China, Japan, S Korea FMs to hold talks over disputes


The foreign ministers of China, Japan and South Korea are set to hold trilateral talks in an attempt to resolve long-running historical and territorial disputes.

On Tuesday, a Japanese Foreign Ministry official said that Japanese Foreign Minister Fumio Kishida, and his Chinese and South Korean counterparts, Wang Yi and Yun Byung-se respectively, will meet in the South Korea’s capital, Seoul, on Saturday.

“Cooperation among the three countries is important for Japan and we naturally hope this foreign ministers’ meeting will lead to a summit in the future,” the unnamed official said.

The official further said that no date had been set yet for the summit. A last such summit was last held in May 2012.

The trilateral foreign ministerial meeting will be the first since April 2012.

While China and South Korea enjoy strong relations, both have strained ties with Japan, mainly because of historical and territorial disputes.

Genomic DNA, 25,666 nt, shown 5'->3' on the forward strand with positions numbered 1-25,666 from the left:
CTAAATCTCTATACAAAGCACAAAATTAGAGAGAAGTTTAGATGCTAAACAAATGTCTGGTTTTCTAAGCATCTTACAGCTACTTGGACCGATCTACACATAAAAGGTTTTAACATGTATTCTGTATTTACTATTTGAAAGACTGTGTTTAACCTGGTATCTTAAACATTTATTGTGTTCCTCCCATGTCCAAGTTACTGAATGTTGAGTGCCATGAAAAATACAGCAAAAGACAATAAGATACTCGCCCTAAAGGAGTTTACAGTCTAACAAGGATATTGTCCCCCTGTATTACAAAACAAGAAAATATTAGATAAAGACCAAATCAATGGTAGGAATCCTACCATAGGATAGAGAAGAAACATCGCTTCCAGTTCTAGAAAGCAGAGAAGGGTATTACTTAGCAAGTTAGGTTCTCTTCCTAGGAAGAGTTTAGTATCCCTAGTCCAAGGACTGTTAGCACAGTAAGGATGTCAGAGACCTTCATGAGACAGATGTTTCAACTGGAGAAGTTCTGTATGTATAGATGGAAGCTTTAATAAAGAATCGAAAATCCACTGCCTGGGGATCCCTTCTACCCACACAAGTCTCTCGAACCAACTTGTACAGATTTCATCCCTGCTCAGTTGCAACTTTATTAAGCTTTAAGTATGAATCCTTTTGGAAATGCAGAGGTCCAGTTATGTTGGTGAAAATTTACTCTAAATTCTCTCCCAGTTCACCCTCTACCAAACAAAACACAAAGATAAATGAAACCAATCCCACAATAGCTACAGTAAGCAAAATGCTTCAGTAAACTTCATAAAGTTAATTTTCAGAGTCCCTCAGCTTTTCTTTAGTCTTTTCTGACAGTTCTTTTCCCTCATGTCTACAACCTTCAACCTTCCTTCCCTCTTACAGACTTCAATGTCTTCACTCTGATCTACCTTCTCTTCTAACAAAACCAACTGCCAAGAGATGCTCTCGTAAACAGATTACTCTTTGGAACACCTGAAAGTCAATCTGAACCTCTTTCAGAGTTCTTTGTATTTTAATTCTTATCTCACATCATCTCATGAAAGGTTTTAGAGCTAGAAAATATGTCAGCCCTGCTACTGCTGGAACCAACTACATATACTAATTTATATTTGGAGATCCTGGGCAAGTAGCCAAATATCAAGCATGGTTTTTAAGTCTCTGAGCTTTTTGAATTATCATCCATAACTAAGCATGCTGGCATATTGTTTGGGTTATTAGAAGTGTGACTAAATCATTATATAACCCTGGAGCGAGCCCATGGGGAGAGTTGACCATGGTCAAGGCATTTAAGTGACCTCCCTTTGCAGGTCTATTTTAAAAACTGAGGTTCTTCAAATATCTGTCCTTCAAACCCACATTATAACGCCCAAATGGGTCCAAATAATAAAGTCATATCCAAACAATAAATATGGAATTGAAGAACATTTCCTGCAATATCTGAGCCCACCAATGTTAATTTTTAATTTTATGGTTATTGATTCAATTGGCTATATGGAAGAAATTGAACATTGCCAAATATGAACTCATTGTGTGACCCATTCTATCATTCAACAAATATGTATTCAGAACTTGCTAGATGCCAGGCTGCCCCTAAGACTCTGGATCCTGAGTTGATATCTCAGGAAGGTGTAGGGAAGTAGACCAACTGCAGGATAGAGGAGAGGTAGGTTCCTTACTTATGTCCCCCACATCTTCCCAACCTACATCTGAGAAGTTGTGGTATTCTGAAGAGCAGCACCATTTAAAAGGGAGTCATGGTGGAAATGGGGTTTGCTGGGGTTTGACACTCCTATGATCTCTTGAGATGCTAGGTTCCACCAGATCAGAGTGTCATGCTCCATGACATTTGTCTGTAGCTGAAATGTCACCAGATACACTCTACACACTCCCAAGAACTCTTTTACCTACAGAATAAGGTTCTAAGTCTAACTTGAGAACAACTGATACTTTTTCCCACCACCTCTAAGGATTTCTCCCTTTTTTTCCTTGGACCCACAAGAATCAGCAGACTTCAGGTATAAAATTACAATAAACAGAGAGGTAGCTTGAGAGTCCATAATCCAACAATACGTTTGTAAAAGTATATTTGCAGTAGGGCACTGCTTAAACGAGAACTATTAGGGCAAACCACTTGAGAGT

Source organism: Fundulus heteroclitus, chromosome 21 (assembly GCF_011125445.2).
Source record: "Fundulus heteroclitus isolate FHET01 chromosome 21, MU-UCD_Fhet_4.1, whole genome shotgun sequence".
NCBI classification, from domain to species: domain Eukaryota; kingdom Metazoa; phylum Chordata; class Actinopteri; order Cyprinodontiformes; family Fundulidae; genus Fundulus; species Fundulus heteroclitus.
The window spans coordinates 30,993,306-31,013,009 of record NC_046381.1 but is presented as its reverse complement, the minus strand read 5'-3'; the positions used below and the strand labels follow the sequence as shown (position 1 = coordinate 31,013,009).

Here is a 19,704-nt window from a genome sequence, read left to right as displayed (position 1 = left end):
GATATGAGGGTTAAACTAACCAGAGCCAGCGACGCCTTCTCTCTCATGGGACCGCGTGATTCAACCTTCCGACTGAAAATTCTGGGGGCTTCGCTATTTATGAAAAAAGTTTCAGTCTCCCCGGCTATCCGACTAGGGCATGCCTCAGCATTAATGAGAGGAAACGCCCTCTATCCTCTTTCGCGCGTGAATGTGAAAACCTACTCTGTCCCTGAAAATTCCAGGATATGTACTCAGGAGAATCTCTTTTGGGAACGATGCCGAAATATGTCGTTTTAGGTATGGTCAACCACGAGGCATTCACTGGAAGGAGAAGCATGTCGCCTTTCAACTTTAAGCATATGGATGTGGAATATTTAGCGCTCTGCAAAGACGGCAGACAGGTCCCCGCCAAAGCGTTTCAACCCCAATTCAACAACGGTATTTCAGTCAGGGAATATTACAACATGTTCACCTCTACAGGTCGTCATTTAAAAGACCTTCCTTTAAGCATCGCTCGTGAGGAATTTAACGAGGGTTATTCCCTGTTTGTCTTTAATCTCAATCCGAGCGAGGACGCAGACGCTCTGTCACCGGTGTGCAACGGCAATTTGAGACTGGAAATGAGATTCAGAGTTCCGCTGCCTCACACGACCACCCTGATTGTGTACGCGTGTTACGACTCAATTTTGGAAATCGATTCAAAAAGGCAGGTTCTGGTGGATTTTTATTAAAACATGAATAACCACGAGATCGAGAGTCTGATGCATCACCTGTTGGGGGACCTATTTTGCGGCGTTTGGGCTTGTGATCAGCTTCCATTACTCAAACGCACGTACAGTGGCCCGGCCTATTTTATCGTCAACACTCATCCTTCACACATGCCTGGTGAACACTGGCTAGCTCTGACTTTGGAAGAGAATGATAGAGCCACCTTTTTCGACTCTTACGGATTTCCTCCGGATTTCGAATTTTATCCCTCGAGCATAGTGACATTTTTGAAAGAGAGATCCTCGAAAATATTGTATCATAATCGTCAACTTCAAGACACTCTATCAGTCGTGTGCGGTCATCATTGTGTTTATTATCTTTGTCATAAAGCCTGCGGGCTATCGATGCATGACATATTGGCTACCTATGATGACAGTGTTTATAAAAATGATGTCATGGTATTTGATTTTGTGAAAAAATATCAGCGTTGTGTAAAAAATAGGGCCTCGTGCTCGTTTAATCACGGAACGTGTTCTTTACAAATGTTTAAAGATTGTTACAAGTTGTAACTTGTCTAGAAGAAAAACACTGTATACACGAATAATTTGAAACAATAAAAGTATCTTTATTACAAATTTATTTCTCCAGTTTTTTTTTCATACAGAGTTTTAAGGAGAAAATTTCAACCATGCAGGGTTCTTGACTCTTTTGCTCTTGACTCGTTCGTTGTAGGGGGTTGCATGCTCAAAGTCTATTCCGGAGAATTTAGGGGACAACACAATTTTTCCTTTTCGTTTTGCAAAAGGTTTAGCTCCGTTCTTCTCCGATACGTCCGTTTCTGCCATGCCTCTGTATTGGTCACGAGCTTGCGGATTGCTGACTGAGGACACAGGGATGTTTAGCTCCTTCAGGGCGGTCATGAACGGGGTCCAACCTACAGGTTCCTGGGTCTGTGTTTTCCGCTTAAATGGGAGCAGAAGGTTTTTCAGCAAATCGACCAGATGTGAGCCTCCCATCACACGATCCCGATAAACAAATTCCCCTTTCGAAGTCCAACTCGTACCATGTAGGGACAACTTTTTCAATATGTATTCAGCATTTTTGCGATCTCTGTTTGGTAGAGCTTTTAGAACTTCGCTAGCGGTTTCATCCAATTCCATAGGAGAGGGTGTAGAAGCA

The territorial dispute along with other issues that stem from Japan’s 1910-45 colonial rule over the Korean Peninsula has strained the ties between Seoul and Tokyo.

Tensions further increased in 2012 after a surprise visit by then South Korean President Lee Myung-bak to a group of disputed islands.

The islands, which are located in the Sea of Japan (known as East Sea in South Korea), are called Takeshima in Japan and Dokdo in South Korea. They are controlled by South Korea and are said to have large deposits of natural gas and oil.

Japan and China have also been at odds over the sovereignty of a separate chain of islands in the East China Sea, known as Senkaku islands in Japan and as Diaoyus in China.

Tensions grew after Tokyo nationalized part of the resource-rich islands in 2012.

China maintains that the islands are inherent parts of its territory and it has indisputable sovereignty over them, while the Japanese government, on the other hand, regards the islands as a part of its Ishigaki, in Okinawa Prefecture.

The islands have been under Japanese administrative control since the reversion of Okinawa to Japan from US administrative rule in 1972.

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